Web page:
Mission Flashes Football Team Set Boys up for Success

Mission Flashes Football Team Set Boys up for Success

Football team at Mercy Home.

The decade of the 1920s was America’s Golden Age of sports. Radio and newsreels helped feed a post-war nation’s appetite for new heroes. Names like Babe Ruth, Jack Dempsey, and Knute Rockne became familiar in households everywhere and were worshiped by throngs of fans that packed massive newly built arenas.

Just two miles from Mercy Home for Boys & Girls, in fact, “The Galloping Ghost” Red Grange dazzled the Chicago Bears faithful every autumn Sunday with his famously fleet footwork.

It was into this era of big-time sports that in 1926 we introduced the “Mission Flashes” football team, a plucky band of orphaned and abandoned boys.

Like all the young men they represented back at the “Working Boys Home”, as Mercy Home was known then, the Flashes were underdogs from the day they were born. Taking the field in black and orange uniforms, the team struggled in its inaugural campaign against area school teams, winning only one of five games played that year. But with hard work, patient coaching and a commitment to mastering the fundamentals of the game, their fortunes improved.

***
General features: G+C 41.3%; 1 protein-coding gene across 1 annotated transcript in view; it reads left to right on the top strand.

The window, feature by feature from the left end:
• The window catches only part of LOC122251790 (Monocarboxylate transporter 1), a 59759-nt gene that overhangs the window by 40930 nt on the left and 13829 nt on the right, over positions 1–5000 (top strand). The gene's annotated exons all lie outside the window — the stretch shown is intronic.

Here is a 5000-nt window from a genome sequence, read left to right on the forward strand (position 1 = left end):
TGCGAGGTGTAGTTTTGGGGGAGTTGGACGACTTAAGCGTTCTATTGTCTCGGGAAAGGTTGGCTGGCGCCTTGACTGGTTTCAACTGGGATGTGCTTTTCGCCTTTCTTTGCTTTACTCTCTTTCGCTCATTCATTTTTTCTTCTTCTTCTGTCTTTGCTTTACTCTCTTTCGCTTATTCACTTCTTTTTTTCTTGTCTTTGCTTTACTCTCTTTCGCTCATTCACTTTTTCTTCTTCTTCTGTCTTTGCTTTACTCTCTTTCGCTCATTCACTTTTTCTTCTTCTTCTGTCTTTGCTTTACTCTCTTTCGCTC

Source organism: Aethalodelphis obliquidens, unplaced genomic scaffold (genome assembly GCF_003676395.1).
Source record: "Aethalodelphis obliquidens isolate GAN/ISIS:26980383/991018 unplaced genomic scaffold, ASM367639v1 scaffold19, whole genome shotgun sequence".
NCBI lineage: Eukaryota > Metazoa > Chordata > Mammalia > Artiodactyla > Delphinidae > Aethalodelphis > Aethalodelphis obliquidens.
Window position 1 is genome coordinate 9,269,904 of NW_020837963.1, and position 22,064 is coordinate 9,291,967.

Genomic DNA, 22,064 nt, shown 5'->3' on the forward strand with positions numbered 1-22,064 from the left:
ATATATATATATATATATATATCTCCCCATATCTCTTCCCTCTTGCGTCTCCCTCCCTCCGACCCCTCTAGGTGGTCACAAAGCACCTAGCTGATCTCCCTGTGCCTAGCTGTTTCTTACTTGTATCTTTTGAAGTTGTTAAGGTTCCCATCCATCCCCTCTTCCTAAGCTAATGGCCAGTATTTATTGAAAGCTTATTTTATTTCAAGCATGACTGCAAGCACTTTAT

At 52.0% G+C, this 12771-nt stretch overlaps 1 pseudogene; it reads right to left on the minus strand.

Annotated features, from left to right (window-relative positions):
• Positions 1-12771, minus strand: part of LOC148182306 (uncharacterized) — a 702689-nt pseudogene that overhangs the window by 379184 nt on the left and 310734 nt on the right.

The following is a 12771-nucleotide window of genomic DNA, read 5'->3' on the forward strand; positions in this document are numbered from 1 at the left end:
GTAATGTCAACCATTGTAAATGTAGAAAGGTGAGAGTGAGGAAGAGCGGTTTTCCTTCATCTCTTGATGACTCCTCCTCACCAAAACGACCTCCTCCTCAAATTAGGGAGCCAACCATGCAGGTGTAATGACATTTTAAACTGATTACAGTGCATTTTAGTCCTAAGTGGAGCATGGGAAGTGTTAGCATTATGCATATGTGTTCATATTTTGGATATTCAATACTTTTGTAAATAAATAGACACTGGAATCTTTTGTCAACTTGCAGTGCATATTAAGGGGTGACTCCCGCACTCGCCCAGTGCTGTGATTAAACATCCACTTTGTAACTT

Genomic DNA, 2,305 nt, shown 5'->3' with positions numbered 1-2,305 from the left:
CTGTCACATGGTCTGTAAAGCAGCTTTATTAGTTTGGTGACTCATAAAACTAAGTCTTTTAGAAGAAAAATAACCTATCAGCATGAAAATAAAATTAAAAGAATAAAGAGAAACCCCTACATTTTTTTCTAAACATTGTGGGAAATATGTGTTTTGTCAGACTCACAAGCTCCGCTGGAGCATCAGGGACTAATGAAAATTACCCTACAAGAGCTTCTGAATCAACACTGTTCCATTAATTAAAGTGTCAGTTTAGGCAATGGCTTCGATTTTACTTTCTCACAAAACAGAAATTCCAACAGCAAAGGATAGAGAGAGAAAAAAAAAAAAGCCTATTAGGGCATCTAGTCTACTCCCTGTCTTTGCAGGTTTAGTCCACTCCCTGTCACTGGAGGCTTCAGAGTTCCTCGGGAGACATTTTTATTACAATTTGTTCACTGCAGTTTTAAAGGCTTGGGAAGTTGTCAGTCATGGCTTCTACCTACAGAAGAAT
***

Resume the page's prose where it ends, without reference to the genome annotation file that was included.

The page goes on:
At the height of the Great Depression, in 1935, the Waifs Messenger magazine reported that the Flashes had won seven of the eight scheduled games played that season with one left to go against their “heated rival” Loyola. Further, they had outscored their opponents during that stretch 149-12.

While Mercy Home’s first quarter century was marked by the expansion of new trade and occupational education programs designed to prepare youth to become self-reliant adults, its next 25 years saw an increased emphasis on organized athletics as a way to establish a foundation for success by building mind and body. The Mission also launched a basketball program around the same time it fielded its new football team and planned to organize a baseball team the following summer.

In the 1930s the Home was central to the athletic programs of the Catholic Youth Organization, which had been created by Chicago’s Archbishop Sheil. The CYO brought young people together from across the city to compete in a wide variety of sports, including its famous boxing program, which became the inspiration many years later for Mercy Home’s annual amateur boxing fundraising gala, Ringside for Mercy’s Sake.

Today, our young people continue to compete in organized athletics through the Illinois Interagency Athletic Association and our annual Hoops to Homework basketball tournament. In addition, many of our young people have been athletic stand-outs on teams at one of the many area high schools they attend.

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